Watch CBS News

How did Twin Cities Pride get started?

What is the history of Twin Cities Pride?
What is the history of Twin Cities Pride? 02:55

MINNEAPOLIS — June is Pride Month, and there are lots of activities to celebrate the LGBTQIA+ community, including the 52nd annual Pride festival and parade.

But how did Twin Cities Pride get started? Good Question.

It's one of the nation's largest pride celebrations, but as Andy Otto with Twin Cities Pride explains, it wasn't always that way.

"The story is there were 25 folks here in Loring Park," Otto said.

The first year of Pride was in 1972.

"And the other 25 went to go march up Nicollet Avenue and the purpose behind it were that the 25 people who were here could bail those that decided to march out of jail if they were jailed at that point," Otto said.

The protest marked the third anniversary of the Stonewall riots in New York.

Thoundsands of  people  crossed the Hennepin ave bridge during the annual gay/lesbian pride parade and celebration Sunday in downtown Minnepolis.(Photo by JERRY HOLT/Star Tribune via Getty Images)
Thousands of people crossed the Hennepin Avenue bridge during the 1997 annual gay/lesbian pride parade and celebration in downtown Minneapolis. JERRY HOLT/Star Tribune via Getty Images

"Back then, it was, you could be jailed for it. You could be persecuted," Otto said. "There were no protections. There wasn't the hate crime bill. There wasn't any of that."

To protect themselves, the first Pride program in 1973 was designed to be folded and tossed like a frisbee if needed.

"They stood up and we owe a lot to those folks," Otto said. "I get to live authentically today because of what they did back then. And to stand up and fight and say, 'We're not going anywhere and you can't make us go anywhere.'"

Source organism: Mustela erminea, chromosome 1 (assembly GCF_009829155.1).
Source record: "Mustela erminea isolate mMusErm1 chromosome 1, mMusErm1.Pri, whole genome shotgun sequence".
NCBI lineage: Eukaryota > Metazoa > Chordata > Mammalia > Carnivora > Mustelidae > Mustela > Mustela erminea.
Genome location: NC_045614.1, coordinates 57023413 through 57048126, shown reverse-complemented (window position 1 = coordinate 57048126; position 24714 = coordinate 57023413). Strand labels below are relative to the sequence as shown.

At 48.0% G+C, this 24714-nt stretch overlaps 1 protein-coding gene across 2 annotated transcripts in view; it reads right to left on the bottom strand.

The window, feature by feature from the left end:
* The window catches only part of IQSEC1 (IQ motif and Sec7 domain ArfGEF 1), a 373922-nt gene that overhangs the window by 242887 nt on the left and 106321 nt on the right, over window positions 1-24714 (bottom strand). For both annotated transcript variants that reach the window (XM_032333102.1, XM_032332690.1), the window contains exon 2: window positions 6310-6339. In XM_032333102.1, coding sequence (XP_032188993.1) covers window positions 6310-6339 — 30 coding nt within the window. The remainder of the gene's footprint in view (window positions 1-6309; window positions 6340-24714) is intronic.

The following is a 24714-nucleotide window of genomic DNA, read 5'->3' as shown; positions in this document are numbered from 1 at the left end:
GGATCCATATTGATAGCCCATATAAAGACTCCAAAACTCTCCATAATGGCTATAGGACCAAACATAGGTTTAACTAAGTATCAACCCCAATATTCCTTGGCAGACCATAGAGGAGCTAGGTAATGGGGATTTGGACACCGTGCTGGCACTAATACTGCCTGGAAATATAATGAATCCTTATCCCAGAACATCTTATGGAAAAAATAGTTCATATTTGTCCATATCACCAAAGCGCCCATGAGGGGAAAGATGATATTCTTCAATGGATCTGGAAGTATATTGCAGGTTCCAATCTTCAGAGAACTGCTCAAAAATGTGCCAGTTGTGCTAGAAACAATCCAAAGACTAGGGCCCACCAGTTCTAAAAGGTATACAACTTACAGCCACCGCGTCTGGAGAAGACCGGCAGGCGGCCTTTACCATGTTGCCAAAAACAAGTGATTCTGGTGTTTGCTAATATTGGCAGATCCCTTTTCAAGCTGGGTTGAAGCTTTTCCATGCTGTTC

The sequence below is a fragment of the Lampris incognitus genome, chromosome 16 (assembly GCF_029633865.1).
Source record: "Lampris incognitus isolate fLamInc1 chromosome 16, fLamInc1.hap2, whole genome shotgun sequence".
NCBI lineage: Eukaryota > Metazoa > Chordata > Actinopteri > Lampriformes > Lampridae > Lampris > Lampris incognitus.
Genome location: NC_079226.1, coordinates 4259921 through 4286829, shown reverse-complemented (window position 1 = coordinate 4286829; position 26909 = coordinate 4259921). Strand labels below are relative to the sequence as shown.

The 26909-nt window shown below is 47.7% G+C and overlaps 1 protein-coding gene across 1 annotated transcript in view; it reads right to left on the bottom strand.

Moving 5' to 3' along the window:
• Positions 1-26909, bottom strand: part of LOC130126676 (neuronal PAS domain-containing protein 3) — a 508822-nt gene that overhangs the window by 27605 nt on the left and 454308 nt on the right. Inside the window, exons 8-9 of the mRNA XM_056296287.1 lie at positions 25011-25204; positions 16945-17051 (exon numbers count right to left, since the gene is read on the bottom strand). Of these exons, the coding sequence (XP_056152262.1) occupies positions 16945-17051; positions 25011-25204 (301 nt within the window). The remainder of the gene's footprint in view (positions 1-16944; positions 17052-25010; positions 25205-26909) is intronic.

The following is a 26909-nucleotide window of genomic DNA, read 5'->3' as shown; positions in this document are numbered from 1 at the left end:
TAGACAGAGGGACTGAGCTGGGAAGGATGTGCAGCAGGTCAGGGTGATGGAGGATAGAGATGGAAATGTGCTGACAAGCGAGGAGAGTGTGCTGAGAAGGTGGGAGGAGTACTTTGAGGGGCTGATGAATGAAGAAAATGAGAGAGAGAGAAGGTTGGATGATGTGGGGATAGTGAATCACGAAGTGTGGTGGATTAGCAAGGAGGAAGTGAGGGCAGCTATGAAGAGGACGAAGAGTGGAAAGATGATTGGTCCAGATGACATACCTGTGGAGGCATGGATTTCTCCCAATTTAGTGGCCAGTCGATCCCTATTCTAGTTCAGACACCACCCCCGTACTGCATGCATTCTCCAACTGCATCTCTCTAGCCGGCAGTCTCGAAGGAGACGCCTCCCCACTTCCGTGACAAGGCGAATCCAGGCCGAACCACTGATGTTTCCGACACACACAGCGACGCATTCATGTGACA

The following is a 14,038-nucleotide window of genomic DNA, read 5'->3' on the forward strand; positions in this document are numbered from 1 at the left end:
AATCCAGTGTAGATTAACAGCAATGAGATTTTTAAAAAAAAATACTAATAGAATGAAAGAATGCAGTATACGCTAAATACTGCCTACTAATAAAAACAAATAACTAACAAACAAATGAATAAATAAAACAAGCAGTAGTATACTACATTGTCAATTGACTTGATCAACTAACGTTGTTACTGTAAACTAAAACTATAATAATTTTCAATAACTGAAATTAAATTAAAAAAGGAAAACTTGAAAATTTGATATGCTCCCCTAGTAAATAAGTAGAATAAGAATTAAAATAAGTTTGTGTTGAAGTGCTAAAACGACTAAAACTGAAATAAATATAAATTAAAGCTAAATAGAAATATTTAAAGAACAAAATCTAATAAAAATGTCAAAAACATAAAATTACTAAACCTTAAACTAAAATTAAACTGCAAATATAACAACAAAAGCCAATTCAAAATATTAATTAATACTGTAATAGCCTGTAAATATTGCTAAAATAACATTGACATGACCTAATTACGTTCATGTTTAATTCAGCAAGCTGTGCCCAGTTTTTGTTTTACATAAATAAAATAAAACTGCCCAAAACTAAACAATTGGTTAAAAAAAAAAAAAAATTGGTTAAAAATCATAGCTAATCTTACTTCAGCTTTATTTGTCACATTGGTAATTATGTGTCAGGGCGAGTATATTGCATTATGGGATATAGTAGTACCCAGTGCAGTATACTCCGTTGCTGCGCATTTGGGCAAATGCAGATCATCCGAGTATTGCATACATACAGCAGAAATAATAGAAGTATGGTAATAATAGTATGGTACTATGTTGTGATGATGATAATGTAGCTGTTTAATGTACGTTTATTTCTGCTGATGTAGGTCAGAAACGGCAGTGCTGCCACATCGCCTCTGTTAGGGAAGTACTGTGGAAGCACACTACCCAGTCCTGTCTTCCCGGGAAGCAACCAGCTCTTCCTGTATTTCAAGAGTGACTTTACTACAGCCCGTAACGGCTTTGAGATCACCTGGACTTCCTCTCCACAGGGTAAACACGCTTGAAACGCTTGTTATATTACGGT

They persevered through attempts by the Minneapolis City Council to block the festivities.

In 1978, the Pride festival moved to Mears Park in St. Paul in protest of voters repealing a 1974 nondiscrimination ordinance.

In 1982, there were two separate festivals — Gay Pride and Lesbian Pride. They reunited the following year.

Then, during the AIDS epidemic in the 80s, Pride was a place for resources and support.

"You could come to Pride and find those resources. You could get educated because we know in the 80s there was a lot of misinformation out there as to what was happening, how to protect yourself from it," Otto said.

By the mid-90s, the festival emphasized the experiences of bisexual and transgender people, corporations started sponsoring the event and the crowds at Loring Park grew larger and larger.

"This is the biggest change that's happened in the organization, that it's not just focused on one weekend anymore, it's focused on the whole year and allowing people to live authentically," Otto said.

Pride's extensive history in the Twin Cities is still being written today.

"Every year, depending on what's happening, it kind of switches, the story of what pride turns out to be," Otto said.

Twin Cities Pride organizers expect around 600,000 people to attend the festivities this year. 

View CBS News In
CBS News App Open
Chrome Safari Continue
Be the first to know
Get browser notifications for breaking news, live events, and exclusive reporting.